1st Edition

Social Research Methods in Dementia Studies Inclusion and Innovation

    246 Pages
    by Routledge

    246 Pages 35 B/W Illustrations
    by Routledge

    Traditionally, the most preferred social research methods in dementia studies have been interviews, focus groups and non-participant observations. Most of these methods have been used for a long time by researchers in other social research fields, but their application to the field of dementia studies is a relatively new phenomenon.

    A ground-breaking book, Social Research Methods in Dementia Studies shows researchers how to adapt their methods of data collection to address the individual needs of someone who is living with dementia. With an editorial team that includes Ann Johnson, a trained nurse and person living with dementia, this enlightening volume mainly draws its contents from two interdisciplinary social research teams in dementia, namely the Center for Dementia Research [CEDER] at Linköping University in Norrköping, Sweden and the Dementia and Ageing Research Team [DART] at The University of Manchester in Manchester, UK. Case examples are shared in each of the main chapters to help ground the social research method(s) in a real-life context and provide direction as to how learning can be applied to other settings. Chapters also contain key references and recommended reading.

    This volume will appeal to undergraduate and postgraduate students, as well as postdoctoral researchers, interested in fields such as: Research Methods, Qualitative Methods and Dementia Studies.



    Foreword: Ann Johnson

    Introduction: John Keady, Lars-Christer Hydén, Ann Johnson and Caroline Swarbrick

    Chapter 1: Developing the Co-researcher INvolvement and Engagement in Dementia model [COINED]: A Co-operative Inquiry Caroline Swarbrick and Open Doors

    Part 1: Social Research Methods-Participatory and Visual Media

    Chapter 2: Walking interviews as a research method with people living with dementia in their local community Agneta Kullberg and Elzana Odzakovic

    Chapter 3: Audio recorded data as a method to understand encounters between people living with dementia and social workers Johannes Österholm and Annika Taghizadeh Larsson

    Chapter 4: Video data as a method to understand non-verbal communication in couples with dementia Elin Nilsson, Ali Reza Majlesi and Anna Ekström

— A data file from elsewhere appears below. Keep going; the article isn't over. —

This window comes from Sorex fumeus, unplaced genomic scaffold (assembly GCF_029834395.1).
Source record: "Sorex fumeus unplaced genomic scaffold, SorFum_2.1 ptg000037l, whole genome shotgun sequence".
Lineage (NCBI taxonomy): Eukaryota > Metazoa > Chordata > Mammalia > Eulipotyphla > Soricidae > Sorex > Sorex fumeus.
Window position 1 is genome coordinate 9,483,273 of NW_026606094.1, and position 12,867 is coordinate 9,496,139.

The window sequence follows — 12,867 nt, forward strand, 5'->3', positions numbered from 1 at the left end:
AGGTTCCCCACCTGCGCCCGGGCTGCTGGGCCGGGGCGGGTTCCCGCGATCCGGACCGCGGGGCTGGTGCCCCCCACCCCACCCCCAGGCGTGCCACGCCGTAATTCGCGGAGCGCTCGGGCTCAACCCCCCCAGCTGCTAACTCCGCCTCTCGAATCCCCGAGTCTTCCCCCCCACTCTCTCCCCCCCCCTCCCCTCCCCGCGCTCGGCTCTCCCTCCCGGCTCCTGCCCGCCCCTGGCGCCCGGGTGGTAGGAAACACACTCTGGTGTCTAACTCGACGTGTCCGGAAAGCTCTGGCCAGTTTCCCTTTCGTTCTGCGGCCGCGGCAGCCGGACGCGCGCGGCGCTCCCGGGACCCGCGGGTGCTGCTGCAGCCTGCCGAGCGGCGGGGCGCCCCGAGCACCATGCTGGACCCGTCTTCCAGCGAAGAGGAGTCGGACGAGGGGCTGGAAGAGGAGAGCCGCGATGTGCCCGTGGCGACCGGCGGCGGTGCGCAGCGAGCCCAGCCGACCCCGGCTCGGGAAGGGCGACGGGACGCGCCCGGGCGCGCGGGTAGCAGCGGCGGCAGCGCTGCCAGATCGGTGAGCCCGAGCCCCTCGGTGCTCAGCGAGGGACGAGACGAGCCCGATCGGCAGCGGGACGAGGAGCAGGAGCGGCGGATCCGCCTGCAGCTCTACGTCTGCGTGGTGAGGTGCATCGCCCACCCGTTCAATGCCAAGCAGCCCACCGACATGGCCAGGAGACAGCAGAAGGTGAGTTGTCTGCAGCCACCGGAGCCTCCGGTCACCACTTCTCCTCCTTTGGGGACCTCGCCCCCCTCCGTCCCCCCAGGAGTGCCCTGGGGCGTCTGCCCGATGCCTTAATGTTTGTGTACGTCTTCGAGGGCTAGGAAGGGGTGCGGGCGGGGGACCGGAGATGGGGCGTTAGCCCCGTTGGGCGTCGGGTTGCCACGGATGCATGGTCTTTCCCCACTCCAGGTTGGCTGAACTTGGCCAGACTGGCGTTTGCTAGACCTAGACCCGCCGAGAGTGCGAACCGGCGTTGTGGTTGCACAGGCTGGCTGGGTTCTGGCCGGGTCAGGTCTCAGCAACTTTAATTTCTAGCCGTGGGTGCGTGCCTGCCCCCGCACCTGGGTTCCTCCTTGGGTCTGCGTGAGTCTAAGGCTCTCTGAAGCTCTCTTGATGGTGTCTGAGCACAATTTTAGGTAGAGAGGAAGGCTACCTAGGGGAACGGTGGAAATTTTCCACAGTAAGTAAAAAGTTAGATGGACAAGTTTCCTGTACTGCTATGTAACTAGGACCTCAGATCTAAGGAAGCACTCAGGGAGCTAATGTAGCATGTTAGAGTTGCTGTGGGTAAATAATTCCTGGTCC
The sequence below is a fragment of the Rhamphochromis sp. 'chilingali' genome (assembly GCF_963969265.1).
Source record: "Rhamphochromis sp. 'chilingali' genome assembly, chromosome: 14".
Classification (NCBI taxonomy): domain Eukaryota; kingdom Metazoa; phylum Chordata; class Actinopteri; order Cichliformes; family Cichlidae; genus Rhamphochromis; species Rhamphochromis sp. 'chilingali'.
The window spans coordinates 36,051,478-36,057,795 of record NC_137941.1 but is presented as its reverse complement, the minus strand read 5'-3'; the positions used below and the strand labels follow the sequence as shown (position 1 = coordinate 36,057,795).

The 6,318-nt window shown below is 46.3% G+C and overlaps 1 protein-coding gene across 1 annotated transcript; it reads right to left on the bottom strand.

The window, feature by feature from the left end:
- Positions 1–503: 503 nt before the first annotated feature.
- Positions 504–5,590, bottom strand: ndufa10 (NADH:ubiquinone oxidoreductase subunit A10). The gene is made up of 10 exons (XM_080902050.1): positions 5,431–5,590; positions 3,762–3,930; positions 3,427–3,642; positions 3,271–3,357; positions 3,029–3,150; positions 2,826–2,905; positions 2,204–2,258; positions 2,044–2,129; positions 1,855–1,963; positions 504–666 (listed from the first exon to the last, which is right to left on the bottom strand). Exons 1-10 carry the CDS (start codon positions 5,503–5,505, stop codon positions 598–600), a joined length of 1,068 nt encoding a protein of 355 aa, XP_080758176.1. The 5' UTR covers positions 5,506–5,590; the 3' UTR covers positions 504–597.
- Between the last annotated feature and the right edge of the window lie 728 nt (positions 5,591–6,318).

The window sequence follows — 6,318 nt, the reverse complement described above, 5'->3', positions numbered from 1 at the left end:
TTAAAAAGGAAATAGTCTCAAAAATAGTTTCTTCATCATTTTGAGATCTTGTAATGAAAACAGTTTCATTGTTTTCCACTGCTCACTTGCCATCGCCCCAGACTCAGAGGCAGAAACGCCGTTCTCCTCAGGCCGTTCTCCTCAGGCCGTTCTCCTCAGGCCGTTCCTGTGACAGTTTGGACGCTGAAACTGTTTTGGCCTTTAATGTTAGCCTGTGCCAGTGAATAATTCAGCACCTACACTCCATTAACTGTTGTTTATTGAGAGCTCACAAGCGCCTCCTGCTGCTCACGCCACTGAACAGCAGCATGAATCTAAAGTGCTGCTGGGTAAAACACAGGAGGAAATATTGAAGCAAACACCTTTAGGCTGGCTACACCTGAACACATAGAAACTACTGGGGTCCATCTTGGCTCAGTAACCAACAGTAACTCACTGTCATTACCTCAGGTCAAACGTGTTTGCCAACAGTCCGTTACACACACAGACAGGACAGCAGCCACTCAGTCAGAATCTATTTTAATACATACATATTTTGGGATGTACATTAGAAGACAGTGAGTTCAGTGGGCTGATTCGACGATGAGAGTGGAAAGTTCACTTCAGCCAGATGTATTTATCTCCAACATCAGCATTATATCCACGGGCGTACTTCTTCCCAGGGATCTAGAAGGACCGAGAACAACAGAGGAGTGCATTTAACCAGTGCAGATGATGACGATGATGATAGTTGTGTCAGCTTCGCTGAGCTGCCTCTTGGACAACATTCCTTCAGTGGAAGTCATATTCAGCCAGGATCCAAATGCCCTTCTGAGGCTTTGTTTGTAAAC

Chapter 5: Video data and biographical music as a method to record and explore interaction in semantic dementia Jackie Kindell and Ray Wilkinson

    Chapter 6: Video and observation data as a method to document practice and performances of gender in the dementia care based hair salon Sarah Campbell and Richard Ward

    Part 2: Social Research Methods-Application and Innovation

    Chapter 7: Ethnographic methods for understanding practices around dementia among culturally and linguistically diverse people Eleonor Antelius, Mahin Kiwi and Lisa Strandroos

    Chapter 8: Photography and case study interviewing to document intergenerational family care in Singapore-Chinese families where one member has dementia May Yeok Koo and Helen Pusey

    Chapter 9: Storying stories to represent the lived experience of Deaf people living with dementia in research Emma


    John Keady is Professor of Older People’s Mental Health Nursing, a joint appointment between The University of Manchester and the Greater Manchester Mental Health NHS Foundation Trust.

    Lars-Christer Hydén is Professor of Social Psychology at Linköping University, Sweden and director of the Center for Dementia Research [CEDER].

    Dr Ann Johnson is a person living with a diagnosis of dementia in Greater Manchester, UK. She was a Nurse Tutor at The University of Manchester prior to taking early retirement in 2005.

    Dr Caroline Swarbrick is a Research Fellow in the Dementia and Ageing Research Team at The University of Manchester, UK.


    For anyone seeking to do research involving people with dementia, this book should be required reading. It is both inspiring and useful in its frank discussion of some of the inventive qualitative methods that are being developed and applied by emerging scholars who bring a range of social and applied disciplinary perspectives. The book is also incredibly timely, showing a way forward as the field of dementia studies negotiates the participatory turn, grappling with what it actually means to be doing research with people with dementia.

    Alison Phinney, Professor, School of Nursing, University of British Columbia, Vancouver, Canada

    The innovative methods of investigation, critical discussion and application thereof, presented in this book enhance our understanding of the inner and social lives of people with dementia and their care partners far more deeply than could any randomised controlled trial. By entering their worlds and learning from people diagnosed while supporting the dignity of everyone involved, the contributors take a wonderfully courageous but necessary step that improves the epistemology of dementia and the lives of those diagnosed.

    Steven R. Sabat, Professor Emeritus of Psychology, Georgetown University, Washington, USA

    This book heralds a new era in social science research. The compiled papers position people with dementia in their relational context from a range of viewpoints. They also articulate new and innovative approaches to research that challenge convention and drive a desire to better understand the authentic lived experience of people with dementia in their own environments. It is a must read for social scientists working in dementia research.

    Andrew Robinson, Professor of Aged Care Nursing, Co-Director, Wicking Dementia Research and Education Centre, University of Tasmania, Australia

    We have had to wait a long time for a new book about social research met